To estimate the association between urinary incontinence (UI) and probable depression, work disability, and workforce exit.
The analytic sample consisted of 4,511 women enrolled in the population-based Health and Retirement Study cohort. The analysis baseline was 1996, the year that questions about UI were added to the survey instrument, and at which time study participants were 54–65 years of age. Women were followed-up with biennial interviews until 2010–2011. Outcomes of interest were onset of probable depression, work disability, and workforce exit. Urinary incontinence was specified in different ways based on questions about experience and frequency of urine loss. We fit Cox proportional hazards regression models to the data, adjusting the estimates for baseline sociodemographic and health status variables previously found to confound the association between UI and the outcomes of interest.
At baseline, 727 participants (survey-weighted prevalence, 16.6%; 95% confidence interval [CI] 15.4–18.0) reported any UI, of which 212 (survey-weighted prevalence, 29.2%; 95% CI 25.4–33.3) reported urine loss on more than 15 days in the past month; and 1,052 participants were categorized as having probable depression (survey-weighted prevalence, 21.6%; 95% CI 19.8–23.6). Urinary incontinence was associated with increased risks for probable depression (adjusted hazard ratio, 1.43; 95% CI 1.27–1.62) and work disability (adjusted hazard ratio, 1.21; 95% CI 1.01–1.45), but not workforce exit (adjusted hazard ratio, 1.06; 95% CI 0.93–1.21).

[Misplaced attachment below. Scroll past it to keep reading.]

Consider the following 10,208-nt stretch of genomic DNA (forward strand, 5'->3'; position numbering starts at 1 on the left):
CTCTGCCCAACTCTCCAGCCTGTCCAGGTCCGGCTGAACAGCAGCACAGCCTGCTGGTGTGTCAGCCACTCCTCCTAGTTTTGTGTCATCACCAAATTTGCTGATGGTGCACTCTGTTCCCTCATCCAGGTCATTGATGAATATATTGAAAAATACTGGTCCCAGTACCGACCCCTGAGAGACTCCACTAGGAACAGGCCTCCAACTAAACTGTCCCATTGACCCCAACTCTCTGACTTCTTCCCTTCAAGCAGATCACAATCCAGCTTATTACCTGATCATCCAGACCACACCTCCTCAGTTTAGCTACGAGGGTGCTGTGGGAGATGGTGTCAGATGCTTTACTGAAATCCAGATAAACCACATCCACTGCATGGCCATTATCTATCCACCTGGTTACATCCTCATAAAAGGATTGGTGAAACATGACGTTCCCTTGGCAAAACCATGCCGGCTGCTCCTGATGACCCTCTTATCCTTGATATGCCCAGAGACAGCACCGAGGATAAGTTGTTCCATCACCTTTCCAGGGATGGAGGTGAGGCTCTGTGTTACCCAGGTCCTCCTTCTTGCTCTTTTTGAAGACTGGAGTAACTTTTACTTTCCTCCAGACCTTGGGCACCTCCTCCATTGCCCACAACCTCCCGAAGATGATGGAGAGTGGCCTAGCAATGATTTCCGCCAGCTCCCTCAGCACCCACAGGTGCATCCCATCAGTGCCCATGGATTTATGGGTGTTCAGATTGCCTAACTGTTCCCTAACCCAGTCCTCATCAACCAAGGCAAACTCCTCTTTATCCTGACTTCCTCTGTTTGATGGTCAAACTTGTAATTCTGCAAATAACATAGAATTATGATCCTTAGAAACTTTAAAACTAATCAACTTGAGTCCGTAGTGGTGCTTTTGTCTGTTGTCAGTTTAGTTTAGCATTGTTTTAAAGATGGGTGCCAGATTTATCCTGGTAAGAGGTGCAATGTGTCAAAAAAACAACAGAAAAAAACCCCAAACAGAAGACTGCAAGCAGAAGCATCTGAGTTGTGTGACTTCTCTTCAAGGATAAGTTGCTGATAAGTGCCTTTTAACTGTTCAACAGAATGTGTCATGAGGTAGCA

In a population-based cohort of women between ages 54 and 65 years, UI was associated with increased risks for probable depression and work disability. Improved diagnosis and management of UI may yield significant economic and psychosocial benefits.
Urinary incontinence is associated with onset of probable depression and work disability among women between the ages of 54 and 65 in the United States.
Department of Obstetrics and Gynecology, Beth Israel Deaconess Medical Center, Harvard Medical School, the Division of Global Psychiatry, Department of Psychiatry, and the Center for Global Health, Massachusetts General Hospital, Boston, Massachusetts, and the Mbarara University for Science and Technology, Mbarara Uganda.
Corresponding author: Kristin J. Hung, MD, Department of Obstetrics and Gynecology, Beth Israel Deaconess Medical Center, 330 Brookline Avenue, East Campus, Kirstein 317, Boston, MA 02215; e-mail: firstname.lastname@example.org.
Financial Disclosure Dr. Tsai receives salary support from NIH K23MH096620 and the Robert Wood Johnson Foundation Health and Society Scholars Program. The other authors did not report any potential conflicts of interest.